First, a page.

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  • The Gujarat High Court ruled that a party cannot seek the appointment of an arbitrator over a "dead" cause of action or resurrect a claim barred by the Law of Limitation. 
  • The Court was considering an application for the appointment of an arbitrator to resolve a partnership dispute under Section 11(6) of the Arbitration Act. The Petitioner claimed that he and the Respondents formed a partnership in 1994. 
  • Following the departure of a former partner, a new partnership agreement was entered into under which the Petitioner and Respondents 1-3 became partners, with the Petitioner receiving 25% of the share.
  • The Petitioner had filed Regular Civil Suits for various reliefs due to certain disputes. The Petitioner then served notices on the Respondents requesting their consent to the appointment of a sole arbitrator, which was objected to. 
  • As a result, the current petition was filed. The Respondent disputed the Petitioner's facts and stated that the partnership was dissolved in 2005. Following a meeting, all of the partners agreed that the Petitioner would be removed from the firm. 
  • In addition, the Petitioner did not sign the dissolution deed. In 2013, one of the Regular Civil Suits was resolved. As a result, the Petitioner's claim was "hopelessly barred by limitation."
  • The court noted that the firm was unregistered and that the Petitioner had not signed the dissolution deed. 
  • Furthermore, the Petitioner had accepted the orders arising from the Regular Civil Suits, but he was attempting to 'take umbrage' with a 2018 order arising from a 2005 Civil Suit for the appointment of an Arbitrator. The Bench determined that the Petitioner was aware of his removal since 2005, but he did not seek arbitration 'for reasons best known to him.'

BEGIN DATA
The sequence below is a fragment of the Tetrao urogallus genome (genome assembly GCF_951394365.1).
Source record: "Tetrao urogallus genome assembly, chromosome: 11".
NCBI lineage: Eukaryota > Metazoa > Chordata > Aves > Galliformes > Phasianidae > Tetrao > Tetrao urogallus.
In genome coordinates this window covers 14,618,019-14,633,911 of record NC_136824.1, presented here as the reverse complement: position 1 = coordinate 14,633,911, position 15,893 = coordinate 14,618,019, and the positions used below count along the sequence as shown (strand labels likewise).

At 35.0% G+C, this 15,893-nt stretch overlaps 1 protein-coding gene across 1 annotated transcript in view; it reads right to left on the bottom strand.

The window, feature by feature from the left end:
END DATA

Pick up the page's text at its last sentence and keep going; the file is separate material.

• In two of the cases, the trial court halted the proceedings in 2007, citing the existence of an arbitration clause in the deed. The Petitioner, however, had failed to apply to the High Court for the appointment of the Arbitrator.
  • The Petitioner had erroneously failed to invoke the arbitration clause and had instead filed civil suits. 
  • Thus, even if the action had begun in March 2010, the cause of action to sue had expired after three years. 
  • The Bench also reviewed Section 43(1) of the Limitation Act, concluding that the Court can choose not to exercise powers in an arbitration contested when it is clear that the claims are ex-facie time barred, dead, or there is no ongoing dispute.
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